In the embodiment of this invention MS 10 and network 32 operate using a direct spread, code division multiple access (DS-CDMA) system, that is based on the IS-95A system standard. The network may operate in the 800 Mhz frequency range according to IS-95A standard, or, in the 1.8-2.0 Ghz range according to the IS-95 based ANSI-J-STD-008 standard. The network may provide a high speed packet data(HSPD) feature based on the IS-657 and TSB-74 standards, but which also uses techniques that have been proposed for HSPD IS-95A based systems. For example, more than one Walsh channel may be used as the forward traffic channel(base station to mobile station) to provide higher transmission rates, by simultaneously carrying separate packet data that belongs to the same user transmission. On the reverse traffic channel(mobile station to base station), multiplexed channels may be used to increase the data rate. In this method serial data is input to a transmitter/modulator at a input data rate which is higher than the base data transmission rate. The serial data is received over a time period having a duration equal to the duration of the 20 millisecond IS-95 transmission frame and demultiplexed into a plurality of sets of input data. Each of the plurality of sets of input data is then processed in one of a plurality of subchannels using the system channel encoding and interleaving scheme to generate a plurality of sets of processed data. An output serial data stream is then generated by multiplexing the plurality of sets of processed data from the subchannels together. The serial output stream is generated so that the originally received serial data included in the serial output data stream, is generated at the input data rate. The serial output data stream is then spread to generate at least one spread data stream and transmitted on the channel during a second time period having a duration equal to the duration of the IS-95 transmission frame, so that the serial data included in the at least one spread data stream is transmitted at the input data rate. In the HSPD of the embodiment of the invention, packet data transmission rates of up to four times the 14.4 kbps maximum data rate provided by TSB-74 may be used. Table I illustrates the packet data service options (Rate Set Number and Multiplex options) and transmission rates available on the forward and reverse links with the HSPD of the embodiment of the invention.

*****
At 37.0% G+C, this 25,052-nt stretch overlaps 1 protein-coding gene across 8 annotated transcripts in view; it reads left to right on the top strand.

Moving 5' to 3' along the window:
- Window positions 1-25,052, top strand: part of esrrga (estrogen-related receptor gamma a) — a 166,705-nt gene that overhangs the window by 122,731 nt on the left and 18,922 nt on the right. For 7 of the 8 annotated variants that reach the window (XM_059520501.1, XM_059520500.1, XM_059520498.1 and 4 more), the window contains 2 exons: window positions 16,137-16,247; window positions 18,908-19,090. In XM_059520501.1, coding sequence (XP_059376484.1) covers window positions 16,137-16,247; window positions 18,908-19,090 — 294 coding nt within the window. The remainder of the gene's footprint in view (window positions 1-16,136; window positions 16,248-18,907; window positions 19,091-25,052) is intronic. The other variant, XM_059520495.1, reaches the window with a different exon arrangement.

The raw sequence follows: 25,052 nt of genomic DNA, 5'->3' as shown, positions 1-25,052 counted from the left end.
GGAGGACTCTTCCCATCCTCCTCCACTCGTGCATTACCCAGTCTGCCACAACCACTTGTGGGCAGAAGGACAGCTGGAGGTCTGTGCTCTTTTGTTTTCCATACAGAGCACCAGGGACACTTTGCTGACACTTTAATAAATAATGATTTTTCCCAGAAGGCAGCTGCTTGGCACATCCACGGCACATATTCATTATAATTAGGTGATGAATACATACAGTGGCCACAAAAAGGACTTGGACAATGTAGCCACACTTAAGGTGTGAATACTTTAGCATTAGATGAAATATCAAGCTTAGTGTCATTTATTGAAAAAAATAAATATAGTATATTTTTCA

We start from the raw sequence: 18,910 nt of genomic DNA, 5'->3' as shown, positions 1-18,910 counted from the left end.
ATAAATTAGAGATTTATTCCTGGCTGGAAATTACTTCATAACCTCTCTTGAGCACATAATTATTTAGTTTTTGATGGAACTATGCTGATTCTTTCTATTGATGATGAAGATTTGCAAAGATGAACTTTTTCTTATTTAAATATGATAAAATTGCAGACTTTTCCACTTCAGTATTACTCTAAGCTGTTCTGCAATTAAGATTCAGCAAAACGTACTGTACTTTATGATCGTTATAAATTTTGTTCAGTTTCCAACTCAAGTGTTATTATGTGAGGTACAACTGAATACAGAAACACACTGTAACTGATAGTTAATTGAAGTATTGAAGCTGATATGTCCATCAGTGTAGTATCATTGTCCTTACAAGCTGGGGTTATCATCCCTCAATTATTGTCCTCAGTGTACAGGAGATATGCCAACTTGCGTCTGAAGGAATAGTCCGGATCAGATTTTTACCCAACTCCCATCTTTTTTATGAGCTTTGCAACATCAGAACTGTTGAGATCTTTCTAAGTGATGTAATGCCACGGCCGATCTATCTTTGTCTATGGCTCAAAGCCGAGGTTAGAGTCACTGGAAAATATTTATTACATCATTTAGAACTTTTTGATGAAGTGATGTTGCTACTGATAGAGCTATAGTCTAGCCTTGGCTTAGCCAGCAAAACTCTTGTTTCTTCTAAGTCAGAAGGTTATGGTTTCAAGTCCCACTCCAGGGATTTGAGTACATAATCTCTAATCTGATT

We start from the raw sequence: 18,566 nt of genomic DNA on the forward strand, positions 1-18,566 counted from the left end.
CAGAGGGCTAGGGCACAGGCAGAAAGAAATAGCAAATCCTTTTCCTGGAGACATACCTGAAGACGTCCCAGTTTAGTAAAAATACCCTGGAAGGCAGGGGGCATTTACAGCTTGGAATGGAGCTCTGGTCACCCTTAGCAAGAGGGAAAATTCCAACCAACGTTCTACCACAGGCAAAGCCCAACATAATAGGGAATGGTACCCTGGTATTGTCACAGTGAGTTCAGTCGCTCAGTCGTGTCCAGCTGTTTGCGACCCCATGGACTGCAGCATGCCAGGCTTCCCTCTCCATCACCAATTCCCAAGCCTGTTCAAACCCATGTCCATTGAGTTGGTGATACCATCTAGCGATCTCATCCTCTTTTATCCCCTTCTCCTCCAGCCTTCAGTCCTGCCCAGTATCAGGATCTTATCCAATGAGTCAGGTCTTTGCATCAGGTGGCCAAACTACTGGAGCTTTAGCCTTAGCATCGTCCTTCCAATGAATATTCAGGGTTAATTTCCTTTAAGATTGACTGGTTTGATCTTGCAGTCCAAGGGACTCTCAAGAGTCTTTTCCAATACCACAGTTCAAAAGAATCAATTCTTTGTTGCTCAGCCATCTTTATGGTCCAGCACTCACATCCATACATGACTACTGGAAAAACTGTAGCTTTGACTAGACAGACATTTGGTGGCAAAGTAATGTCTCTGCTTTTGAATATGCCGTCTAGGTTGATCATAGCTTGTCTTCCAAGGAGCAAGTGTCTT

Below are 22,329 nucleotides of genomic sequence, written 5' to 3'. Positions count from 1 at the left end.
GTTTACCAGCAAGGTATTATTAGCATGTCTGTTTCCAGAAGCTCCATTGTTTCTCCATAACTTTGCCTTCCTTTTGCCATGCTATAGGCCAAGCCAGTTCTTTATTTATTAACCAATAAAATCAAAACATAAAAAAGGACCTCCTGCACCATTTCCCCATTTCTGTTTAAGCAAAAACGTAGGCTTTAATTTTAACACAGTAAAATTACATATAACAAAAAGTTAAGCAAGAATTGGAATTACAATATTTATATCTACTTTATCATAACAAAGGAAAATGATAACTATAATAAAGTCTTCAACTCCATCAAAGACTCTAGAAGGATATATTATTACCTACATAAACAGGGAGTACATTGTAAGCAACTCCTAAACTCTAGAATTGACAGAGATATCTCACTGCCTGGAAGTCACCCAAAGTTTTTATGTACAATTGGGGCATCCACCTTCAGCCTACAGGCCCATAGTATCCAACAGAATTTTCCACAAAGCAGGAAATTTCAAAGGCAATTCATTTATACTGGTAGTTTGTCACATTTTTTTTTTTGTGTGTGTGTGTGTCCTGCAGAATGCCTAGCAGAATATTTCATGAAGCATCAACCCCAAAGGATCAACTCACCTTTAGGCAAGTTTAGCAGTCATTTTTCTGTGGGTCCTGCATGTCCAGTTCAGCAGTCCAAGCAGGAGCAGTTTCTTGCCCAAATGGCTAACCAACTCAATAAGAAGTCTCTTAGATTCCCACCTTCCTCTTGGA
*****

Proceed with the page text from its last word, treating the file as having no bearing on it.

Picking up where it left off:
Rate Set Number and Multiplex Option
Maximum Transmission Rate
Rate Set 1 and Multiplex Option 1
Rate Set 2 and Multiplex Option 2
Rate Set 3 and Multiplex Option 1
Rate Set 4 and Multiplex Option 2
A packet data service option is negotiated during call origination or at a later time during a call. Service option negotiation is performed according to the IS-95A and IS-657/TSB-74 standards, with the negotiable packet data service options including HSPD service options. Messages exchanged during call setup include high speed data (HSD) fields that contain HSPD service parameters. This allows the HSPD parameters in Table II to be established between the MS and BS.
Rate Set &
As described in Table I
The date rate when no packet data is
The data rate after an idle rate transmission.
The maximum data rate for the rate set.
The inactivity timer expiration value at which
the transmission rate is limited to the
The inactivity timer value at which packet
data service is terminated.
Any of these parameters can be negotiated when packet data service is requested, or can be made a fixed value that is associated with the packet data service.